Research Area Leader
B. Assmuss, G. Barreto, S. Bellusci, T. Braun, S. Dimmeler, G. Dobreva, I. Fleming, A. Günther, H. Hackstein, C.W. Hamm, K. Husnjak, J. Lohmeyer, M. Potente, H. Sauer, R.T. Schermuly, E. Seifried, A.M. Zeiher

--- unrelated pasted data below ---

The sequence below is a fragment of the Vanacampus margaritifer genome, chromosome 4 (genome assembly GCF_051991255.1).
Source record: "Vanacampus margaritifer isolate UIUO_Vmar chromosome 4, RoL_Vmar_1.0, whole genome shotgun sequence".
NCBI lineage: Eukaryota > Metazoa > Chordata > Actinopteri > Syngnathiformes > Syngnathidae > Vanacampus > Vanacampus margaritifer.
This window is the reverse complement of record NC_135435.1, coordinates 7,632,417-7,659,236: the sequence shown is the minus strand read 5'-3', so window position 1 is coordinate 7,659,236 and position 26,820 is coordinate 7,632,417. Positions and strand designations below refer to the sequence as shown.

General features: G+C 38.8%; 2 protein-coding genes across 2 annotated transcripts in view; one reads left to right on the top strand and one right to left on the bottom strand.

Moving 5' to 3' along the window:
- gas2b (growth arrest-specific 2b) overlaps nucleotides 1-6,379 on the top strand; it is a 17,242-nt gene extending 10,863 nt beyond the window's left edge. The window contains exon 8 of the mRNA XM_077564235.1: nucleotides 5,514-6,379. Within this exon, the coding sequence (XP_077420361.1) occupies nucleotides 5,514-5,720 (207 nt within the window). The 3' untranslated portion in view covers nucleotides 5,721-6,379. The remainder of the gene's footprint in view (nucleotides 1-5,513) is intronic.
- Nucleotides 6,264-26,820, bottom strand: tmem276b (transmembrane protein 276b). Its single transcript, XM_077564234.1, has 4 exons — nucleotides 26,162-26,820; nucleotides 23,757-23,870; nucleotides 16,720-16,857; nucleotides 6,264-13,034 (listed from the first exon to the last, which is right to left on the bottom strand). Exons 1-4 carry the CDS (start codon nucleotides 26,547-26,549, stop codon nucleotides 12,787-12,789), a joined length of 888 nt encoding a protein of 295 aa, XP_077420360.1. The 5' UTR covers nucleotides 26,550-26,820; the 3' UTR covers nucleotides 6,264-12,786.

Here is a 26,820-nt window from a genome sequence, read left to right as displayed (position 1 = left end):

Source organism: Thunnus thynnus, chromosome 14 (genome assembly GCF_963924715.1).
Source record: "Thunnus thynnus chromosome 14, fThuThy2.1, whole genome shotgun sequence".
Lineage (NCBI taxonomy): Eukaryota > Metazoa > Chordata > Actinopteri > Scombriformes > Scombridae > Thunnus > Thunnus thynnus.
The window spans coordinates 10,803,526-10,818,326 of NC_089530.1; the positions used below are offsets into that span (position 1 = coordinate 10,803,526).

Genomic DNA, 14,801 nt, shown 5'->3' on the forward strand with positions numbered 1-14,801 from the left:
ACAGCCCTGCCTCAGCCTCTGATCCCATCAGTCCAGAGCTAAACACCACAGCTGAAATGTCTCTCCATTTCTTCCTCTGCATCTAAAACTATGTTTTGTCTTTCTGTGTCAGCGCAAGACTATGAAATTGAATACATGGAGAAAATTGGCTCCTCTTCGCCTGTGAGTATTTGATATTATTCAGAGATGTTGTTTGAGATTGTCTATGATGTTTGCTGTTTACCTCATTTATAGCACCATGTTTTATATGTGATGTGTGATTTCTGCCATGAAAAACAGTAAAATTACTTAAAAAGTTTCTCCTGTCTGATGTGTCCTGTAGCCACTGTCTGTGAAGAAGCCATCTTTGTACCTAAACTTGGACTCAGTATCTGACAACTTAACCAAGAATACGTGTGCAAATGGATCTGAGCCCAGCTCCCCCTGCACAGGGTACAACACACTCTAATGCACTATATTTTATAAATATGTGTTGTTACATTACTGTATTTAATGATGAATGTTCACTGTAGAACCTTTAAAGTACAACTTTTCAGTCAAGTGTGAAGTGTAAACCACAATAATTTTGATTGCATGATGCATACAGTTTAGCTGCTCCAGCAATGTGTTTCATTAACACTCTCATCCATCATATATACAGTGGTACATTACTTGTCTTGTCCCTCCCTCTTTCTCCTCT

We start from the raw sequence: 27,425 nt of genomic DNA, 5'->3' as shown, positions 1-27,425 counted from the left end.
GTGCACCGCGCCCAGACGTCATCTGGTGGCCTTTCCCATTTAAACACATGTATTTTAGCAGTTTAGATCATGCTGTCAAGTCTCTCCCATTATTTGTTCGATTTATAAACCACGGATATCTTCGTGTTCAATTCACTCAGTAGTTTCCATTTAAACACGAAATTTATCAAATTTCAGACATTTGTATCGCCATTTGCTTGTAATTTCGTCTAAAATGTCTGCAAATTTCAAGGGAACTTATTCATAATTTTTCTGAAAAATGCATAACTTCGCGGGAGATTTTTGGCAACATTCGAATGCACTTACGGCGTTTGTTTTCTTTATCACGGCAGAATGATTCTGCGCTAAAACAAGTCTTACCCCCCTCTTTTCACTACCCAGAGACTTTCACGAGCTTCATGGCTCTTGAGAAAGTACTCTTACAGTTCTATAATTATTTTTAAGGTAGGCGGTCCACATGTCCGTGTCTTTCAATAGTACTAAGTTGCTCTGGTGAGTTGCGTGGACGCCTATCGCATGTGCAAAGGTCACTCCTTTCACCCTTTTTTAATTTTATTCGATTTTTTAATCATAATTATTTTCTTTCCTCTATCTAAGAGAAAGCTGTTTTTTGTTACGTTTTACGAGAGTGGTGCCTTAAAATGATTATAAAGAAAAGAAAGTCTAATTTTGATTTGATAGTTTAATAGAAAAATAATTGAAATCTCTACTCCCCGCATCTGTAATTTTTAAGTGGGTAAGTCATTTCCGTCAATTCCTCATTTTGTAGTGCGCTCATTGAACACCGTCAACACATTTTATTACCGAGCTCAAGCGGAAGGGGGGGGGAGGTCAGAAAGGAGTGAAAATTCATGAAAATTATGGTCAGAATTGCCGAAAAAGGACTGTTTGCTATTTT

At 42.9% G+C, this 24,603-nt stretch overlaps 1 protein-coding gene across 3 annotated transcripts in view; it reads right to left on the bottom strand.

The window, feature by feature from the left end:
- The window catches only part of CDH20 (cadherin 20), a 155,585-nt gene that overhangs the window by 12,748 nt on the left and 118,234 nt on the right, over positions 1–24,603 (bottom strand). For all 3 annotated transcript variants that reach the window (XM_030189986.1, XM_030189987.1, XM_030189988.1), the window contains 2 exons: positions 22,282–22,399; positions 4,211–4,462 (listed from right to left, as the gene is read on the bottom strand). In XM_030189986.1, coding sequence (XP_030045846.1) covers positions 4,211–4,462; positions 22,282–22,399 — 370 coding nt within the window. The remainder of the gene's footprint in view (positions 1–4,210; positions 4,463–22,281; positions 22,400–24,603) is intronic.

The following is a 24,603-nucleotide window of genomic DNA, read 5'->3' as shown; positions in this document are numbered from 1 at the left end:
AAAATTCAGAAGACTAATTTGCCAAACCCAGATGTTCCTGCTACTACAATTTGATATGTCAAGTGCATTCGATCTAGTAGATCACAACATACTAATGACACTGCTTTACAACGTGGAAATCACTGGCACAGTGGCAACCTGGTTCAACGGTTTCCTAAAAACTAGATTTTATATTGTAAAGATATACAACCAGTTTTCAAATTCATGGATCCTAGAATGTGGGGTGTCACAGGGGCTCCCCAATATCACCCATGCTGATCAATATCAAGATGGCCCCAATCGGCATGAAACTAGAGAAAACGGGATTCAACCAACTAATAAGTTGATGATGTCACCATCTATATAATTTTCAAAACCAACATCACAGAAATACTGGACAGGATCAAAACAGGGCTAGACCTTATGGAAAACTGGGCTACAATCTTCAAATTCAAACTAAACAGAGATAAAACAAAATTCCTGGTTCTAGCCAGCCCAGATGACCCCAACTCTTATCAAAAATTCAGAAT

Stem cell based regenerative processes are essential for the survival of most if not all mammalian species. They help to maintain the function of various organs by replacing damaged or lost cells. Some tissues harbour potent stem cells that successfully regenerate even severely damaged organs, while in other organs -probably due to the lack of evolutionary pressure- these cells are better suited to maintain homeostasis than to repair major damage. Nonetheless, in disease situations stem cell based regenerative processes might be impaired or misdirected. We have successfully identified stem cells in the heart and the lung, analysed molecular circuits that control homing and differentiation of stem cells and applied non-resident stem cells for the treatment of heart disease. Now, we want to focus on the epigenetic machinery that affects decisions in cardio-pulmonary stem cells along with the pathways that control the balance between self-renewal and differentiation. We will use refined tools to identify and trace tissue resident stem cells and to determine the contribution of individual stem cell populations to various repair processes. We believe that a comprehensive understanding of signalling mechanisms involved in regeneration is mandatory for effective iatrogenic improvement of tissue repair and that the analysis of the paracrine effects of exogenously administered stem cells will facilitate a more rational exploitation of stem cells for therapeutic purposes. Parallel with these efforts, we will continuously improve our clinical program of stem cell based therapies by direct implementation of results pertaining to homing, survival, self-renewal, and migration etc. of cardiopulmonary stem cells.